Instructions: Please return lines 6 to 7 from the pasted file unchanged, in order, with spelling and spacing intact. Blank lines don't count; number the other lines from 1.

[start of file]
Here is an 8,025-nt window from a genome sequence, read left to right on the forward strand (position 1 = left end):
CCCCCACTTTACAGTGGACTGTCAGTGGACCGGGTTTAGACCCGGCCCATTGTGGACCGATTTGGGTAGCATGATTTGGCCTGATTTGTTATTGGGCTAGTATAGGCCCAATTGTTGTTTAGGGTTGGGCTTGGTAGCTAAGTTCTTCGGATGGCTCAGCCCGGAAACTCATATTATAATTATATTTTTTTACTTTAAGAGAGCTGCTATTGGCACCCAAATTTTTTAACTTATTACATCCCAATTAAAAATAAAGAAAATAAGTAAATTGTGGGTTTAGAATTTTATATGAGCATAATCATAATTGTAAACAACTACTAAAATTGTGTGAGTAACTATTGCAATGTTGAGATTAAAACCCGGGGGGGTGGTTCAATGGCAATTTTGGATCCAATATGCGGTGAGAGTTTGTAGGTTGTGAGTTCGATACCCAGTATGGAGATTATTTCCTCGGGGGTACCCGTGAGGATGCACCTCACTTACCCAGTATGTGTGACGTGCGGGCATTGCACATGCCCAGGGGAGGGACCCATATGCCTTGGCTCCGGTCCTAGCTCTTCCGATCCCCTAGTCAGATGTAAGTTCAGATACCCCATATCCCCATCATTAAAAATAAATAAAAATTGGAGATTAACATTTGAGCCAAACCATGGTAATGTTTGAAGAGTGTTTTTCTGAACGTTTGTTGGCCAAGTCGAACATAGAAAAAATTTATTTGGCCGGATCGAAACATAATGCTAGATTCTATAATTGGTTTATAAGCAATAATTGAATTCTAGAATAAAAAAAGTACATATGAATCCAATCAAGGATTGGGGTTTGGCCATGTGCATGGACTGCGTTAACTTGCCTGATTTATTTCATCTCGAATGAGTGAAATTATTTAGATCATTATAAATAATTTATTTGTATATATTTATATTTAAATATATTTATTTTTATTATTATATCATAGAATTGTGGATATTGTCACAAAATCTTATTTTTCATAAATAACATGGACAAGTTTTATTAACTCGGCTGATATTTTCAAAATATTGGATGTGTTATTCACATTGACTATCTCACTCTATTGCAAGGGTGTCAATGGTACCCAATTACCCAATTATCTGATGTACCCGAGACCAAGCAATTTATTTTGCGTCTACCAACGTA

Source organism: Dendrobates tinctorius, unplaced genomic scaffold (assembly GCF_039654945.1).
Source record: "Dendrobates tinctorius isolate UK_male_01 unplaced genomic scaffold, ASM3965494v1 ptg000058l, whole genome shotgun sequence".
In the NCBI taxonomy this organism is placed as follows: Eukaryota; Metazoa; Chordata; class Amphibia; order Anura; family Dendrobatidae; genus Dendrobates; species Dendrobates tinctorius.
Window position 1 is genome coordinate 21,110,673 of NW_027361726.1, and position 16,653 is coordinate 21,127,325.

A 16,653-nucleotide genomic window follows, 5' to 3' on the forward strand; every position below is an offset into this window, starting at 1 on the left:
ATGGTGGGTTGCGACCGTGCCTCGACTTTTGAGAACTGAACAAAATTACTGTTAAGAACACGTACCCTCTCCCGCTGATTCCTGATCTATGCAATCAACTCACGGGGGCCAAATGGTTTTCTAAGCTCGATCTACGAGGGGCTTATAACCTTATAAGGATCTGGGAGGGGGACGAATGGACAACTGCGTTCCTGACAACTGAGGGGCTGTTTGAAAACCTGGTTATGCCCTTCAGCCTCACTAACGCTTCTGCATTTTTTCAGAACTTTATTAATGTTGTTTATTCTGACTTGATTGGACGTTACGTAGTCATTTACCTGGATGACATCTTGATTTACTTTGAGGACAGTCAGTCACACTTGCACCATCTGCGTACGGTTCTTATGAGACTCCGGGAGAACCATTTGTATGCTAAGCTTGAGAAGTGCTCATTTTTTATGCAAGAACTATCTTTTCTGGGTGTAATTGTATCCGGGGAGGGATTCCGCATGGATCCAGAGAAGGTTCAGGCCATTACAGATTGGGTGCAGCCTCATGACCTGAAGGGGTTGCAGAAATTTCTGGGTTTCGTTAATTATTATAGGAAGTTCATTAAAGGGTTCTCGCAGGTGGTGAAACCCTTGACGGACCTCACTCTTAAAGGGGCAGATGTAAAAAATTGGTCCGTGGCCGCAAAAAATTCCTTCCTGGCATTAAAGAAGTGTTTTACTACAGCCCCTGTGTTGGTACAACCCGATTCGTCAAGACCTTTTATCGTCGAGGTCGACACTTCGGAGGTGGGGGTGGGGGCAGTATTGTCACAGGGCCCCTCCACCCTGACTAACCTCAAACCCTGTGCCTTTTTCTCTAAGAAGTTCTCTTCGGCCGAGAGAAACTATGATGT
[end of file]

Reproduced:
Window position 1 is genome coordinate 21,110,673 of NW_027361726.1, and position 16,653 is coordinate 21,127,325.

A 16,653-nucleotide genomic window follows, 5' to 3' on the forward strand; every position below is an offset into this window, starting at 1 on the left: